We have here the speedy execution of the orders given for the numbering of the people. It was begun the same day that the orders were given, The first day of the second month; compare Num. 1:1; 18. Note, When any work is to be done for God it is good to set about it quickly, while the sense of duty is strong and pressing. And, for aught that appears, it was but one day’s work, for many other things were done between this and the twentieth day of this month, when they removed their camp, Num. 10:11. Joab was almost ten months numbering the people in David’s time (2 Sam. 24:8); but then they were dispersed, now they lived closely together; then Satan proposed the doing of it, now God commanded it. It was the sooner and more easily done now because it had been done but a little while ago, and they needed but review the old books, with the alterations since made, which probably they had kept an account of as they occurred.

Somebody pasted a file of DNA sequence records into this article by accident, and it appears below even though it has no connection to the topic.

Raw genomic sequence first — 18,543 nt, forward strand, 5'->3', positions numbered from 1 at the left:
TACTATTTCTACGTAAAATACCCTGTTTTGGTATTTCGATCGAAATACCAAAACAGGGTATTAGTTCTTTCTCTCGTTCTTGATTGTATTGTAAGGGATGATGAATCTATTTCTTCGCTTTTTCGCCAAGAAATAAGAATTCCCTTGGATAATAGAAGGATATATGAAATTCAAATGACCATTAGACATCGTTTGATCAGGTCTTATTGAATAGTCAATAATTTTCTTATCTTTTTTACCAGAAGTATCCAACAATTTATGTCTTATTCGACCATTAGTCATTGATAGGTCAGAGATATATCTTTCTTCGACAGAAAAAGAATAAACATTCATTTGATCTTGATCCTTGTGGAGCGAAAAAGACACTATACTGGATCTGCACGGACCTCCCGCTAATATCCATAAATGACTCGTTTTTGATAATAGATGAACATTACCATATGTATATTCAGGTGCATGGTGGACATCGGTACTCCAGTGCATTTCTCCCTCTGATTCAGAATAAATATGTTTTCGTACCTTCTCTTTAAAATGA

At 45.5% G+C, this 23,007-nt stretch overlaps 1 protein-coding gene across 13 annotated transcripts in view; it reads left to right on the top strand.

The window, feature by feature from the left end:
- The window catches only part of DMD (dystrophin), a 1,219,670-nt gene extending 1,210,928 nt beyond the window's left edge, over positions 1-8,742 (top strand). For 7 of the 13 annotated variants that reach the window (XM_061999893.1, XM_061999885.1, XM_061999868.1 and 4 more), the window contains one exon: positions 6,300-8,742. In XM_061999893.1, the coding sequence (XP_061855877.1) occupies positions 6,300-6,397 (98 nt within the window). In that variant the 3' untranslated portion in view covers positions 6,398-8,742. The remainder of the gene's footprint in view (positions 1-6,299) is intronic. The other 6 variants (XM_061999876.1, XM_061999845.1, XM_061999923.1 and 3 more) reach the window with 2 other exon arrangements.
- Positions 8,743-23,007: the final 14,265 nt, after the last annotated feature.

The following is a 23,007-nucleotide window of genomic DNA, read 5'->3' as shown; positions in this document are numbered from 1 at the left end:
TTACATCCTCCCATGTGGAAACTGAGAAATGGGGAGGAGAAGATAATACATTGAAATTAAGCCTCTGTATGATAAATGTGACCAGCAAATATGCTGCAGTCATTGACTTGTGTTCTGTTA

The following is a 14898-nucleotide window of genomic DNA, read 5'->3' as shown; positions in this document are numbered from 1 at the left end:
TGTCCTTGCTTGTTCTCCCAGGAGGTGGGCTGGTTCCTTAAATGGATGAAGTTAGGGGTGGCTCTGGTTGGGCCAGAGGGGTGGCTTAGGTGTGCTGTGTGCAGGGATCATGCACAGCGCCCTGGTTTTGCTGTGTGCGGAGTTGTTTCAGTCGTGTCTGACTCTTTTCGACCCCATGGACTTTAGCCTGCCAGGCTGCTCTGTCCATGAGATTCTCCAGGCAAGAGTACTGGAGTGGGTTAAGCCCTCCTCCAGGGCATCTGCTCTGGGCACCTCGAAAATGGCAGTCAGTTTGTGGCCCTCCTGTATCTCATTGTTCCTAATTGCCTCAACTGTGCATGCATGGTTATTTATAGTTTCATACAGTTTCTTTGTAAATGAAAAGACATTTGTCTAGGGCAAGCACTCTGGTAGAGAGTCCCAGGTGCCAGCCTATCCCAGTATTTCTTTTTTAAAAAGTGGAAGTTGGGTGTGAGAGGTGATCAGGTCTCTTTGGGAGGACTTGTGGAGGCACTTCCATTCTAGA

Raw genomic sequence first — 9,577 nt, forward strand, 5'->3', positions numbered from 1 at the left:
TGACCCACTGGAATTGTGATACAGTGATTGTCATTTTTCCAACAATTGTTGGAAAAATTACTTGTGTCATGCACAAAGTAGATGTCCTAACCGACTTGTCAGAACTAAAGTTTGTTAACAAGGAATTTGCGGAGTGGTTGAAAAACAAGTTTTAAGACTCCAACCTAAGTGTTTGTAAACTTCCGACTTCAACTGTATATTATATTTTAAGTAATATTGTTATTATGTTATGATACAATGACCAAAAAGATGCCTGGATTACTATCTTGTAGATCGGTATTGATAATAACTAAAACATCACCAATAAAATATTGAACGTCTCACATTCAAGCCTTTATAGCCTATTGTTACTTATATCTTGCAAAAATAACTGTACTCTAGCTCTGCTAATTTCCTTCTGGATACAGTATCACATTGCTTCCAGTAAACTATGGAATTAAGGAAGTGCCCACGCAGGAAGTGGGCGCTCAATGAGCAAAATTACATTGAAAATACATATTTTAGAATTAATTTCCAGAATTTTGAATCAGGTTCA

In the particulars here left upon record, we may observe, 1. That the numbers are registered in words at length (as I may say), and not in figures; to every one of the twelve tribes it is repeated, for the greater ceremony and solemnity of the account, that they were numbered by their generations, after their families, by the house of their fathers, according to the number of the names, to show that every tribe took and gave in the account by the same rule and in the same method, though so many hands were employed in it, setting down the genealogy first, to show that their family descended from Israel, then the families themselves in their order, then dividing each family into the houses, or subordinate families, that branched from it, and under these the names of the particular persons, according to the rules of heraldry. Thus every man might know who were his relations or next of kin, on which some laws we have already met with did depend: besides that the nearer any are to us in relation the more ready we should be to do them good. 2. That they all end with hundreds, only Gad with fifty (Num. 1:25), but none of the numbers descend to units or tens. Some think it was a special providence that ordered all the tribes just at this time to be even numbers, and no odd or broken numbers among them, to show them that there was something more than ordinary designed in their increase, there being this uncommon in the circumstance of it. It is rather probable that Moses having some time before appointed rulers of hundreds, and rulers of fifties (Exod. 18:25), they numbered the people by their respective rulers, which would bring the numbers to even hundreds or fifties. 3. That Judah is the must numerous of them all, more than double to Benjamin and Manasseh, and almost 12,000 more than any other tribe, Num. 1:27. It was Judah whom his brethren must praise because from him Messiah the Prince was to descend; but, because that was a thing at a distance, God did in many ways honour that tribe in the mean time, particularly by the great increase of it, for his sake who was to spring out of Judah (Heb. 7:14) in the fulness of time. Judah was to lead the van through the wilderness, and therefore was furnished accordingly with greater strength than any other tribe. 4. Ephraim and Manasseh, the sons of Joseph, are numbered as distinct tribes, and both together made up almost as many as Judah; this was in pursuance of Jacob’s adoption of them, by which they were equalled with their uncles Reuben and Simeon, Gen. 48:5. It was also the effect of the blessing of Joseph, who was to be a fruitful bough, Gen. 49:22. And Ephraim the younger is put first, and is more numerous than Manasseh, for Jacob had crossed hands, and foreseen ten thousands of Ephraim and thousands of Manasseh. The fulfilling of this confirms our faith in the spirit of prophecy with which the patriarchs were endued. 5. When they came down into Egypt Dan had but one son (Gen. 46:23), and so his tribe was but one family, Num. 26:42. Benjamin had then ten sons (Gen. 46:21), yet now the tribe of Dan is almost double in number to that of Benjamin. Note, The increasing and diminishing of families do not always go by probabilities. Some are multiplied greatly, and again are diminished, while others that were poor have families made them like a flock, Ps. 107:38; 39, 41; and see Job 12:23. 6. It is said of each of the tribes that those were numbered who were able to go forth to war, to remind them that they had wars before them, though now they were in peace and met with no opposition. Let not him that girdeth on the harness boast as though he had put it off.44 These are those that were numbered, which Moses and Aaron numbered, and the princes of Israel, being twelve men: each one was for the house of his fathers. 45 So were all those that were numbered of the children of Israel, by the house of their fathers, from twenty years old and upward, all that were able to go forth to war in Israel; 46 Even all they that were numbered were six hundred thousand and three thousand and five hundred and fifty.